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Detroit's Failed Regional Transit Plan Strikes a Blow to the City's Revival

Voters in the Detroit region had a chance to reverse 40 years of neglect for regional transit. Instead, they kicked the can down the road.
November 11, 2016, 10am PST | James Brasuell | @CasualBrasuell
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"So many breaks have gone Detroit's way the past few years that we were bound to lose a big one sooner or later," begins an article by John Gallagher. He continues without leaving the reader in suspense:

That loss came Tuesday when voters rejected the Regional Transit Authority millage proposal. Tax-adverse residents in Macomb County shot it down in such numbers that they overcame a break-even vote in Oakland and approval of the measure in Wayne and Washtenaw counties. The total vote was what counted.

With the vote, the region "lost its best hope in decades to build a unified and efficient public transportation system in the four-county area," writes Gallagher.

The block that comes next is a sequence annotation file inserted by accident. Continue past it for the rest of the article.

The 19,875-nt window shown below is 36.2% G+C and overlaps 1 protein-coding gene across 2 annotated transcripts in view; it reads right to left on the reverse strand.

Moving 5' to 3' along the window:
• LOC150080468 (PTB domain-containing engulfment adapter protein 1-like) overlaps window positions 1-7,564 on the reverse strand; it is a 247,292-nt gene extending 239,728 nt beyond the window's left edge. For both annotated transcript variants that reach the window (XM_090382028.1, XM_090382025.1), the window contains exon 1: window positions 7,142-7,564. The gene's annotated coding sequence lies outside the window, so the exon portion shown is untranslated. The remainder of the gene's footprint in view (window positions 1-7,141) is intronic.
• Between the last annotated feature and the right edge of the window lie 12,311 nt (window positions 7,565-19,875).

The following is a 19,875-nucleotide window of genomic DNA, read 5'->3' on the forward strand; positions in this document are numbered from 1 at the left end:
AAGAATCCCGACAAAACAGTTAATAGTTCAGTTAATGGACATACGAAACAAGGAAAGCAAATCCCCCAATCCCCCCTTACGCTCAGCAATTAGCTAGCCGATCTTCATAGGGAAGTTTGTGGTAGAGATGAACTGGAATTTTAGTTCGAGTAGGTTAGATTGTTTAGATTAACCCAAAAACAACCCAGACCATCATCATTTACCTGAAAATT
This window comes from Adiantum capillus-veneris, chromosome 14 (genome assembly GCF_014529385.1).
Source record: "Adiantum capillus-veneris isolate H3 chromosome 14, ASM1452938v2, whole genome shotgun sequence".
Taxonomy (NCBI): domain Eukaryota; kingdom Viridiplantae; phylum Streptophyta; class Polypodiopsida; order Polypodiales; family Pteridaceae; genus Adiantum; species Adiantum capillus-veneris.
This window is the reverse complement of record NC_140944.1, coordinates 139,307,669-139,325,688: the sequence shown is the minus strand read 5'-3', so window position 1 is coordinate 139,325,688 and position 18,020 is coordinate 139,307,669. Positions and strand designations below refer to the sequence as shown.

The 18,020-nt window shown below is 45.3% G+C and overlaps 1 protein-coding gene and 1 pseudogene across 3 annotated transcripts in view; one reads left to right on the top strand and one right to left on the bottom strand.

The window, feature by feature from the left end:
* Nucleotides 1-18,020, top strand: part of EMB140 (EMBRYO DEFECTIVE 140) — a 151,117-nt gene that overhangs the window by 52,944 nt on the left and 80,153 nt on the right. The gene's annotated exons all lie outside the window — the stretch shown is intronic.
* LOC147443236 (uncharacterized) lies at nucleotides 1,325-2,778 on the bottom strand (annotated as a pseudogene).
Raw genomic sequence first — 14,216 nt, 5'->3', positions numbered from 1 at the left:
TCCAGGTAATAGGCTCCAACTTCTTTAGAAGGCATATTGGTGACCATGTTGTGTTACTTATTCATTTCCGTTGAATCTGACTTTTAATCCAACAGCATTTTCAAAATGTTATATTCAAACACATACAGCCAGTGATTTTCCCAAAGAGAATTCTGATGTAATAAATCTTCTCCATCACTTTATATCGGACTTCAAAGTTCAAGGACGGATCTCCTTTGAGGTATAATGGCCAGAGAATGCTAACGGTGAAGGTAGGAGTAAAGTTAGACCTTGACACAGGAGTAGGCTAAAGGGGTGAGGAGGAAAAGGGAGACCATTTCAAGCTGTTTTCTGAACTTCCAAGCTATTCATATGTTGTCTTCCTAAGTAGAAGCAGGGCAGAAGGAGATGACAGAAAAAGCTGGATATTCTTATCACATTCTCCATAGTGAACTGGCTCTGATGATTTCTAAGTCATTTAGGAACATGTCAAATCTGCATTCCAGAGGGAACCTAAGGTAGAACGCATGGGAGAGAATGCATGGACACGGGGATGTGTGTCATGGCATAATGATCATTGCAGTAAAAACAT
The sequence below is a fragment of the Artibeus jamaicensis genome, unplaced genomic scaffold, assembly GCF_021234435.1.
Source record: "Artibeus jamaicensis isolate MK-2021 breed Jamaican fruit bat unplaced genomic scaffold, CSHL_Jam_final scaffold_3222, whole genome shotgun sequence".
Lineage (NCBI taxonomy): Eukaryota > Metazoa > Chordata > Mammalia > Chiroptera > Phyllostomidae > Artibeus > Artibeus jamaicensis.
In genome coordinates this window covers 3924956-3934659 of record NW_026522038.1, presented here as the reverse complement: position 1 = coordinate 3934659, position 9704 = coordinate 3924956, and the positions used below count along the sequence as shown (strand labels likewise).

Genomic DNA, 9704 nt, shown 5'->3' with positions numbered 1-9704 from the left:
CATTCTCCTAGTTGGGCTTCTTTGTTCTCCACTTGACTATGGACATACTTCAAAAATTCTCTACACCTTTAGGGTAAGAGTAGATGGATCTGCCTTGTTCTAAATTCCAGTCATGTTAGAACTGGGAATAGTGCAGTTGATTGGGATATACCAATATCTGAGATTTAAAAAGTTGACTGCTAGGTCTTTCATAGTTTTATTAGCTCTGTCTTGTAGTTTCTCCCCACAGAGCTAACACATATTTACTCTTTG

As noted in an article by Angie Schmitt in October, regional transportation has always been a tough sell in the traditional home of the American auto manufacturers. It took 40 years and 23 attempts to establish the Regional Transit Authority of Southeast Michigan in 2012. Even Tuesday's referendum had to come back from the dead once to make it to the ballot.

According to Gallagher, the failure of voters to approve the regional transit plan earlier this week strikes a symbolic blow to Detroit's revitalization. That revitalization, however, has focused in the area of downtown, where distances are walkable and transit options are relatively rich. Meanwhile, people like James Robertson are forced to walk 21 miles on his commute between his home in Detroit and his job in Rochester Hills. 

Full Story:
Published on Wednesday, November 9, 2016 in Detroit Free Press
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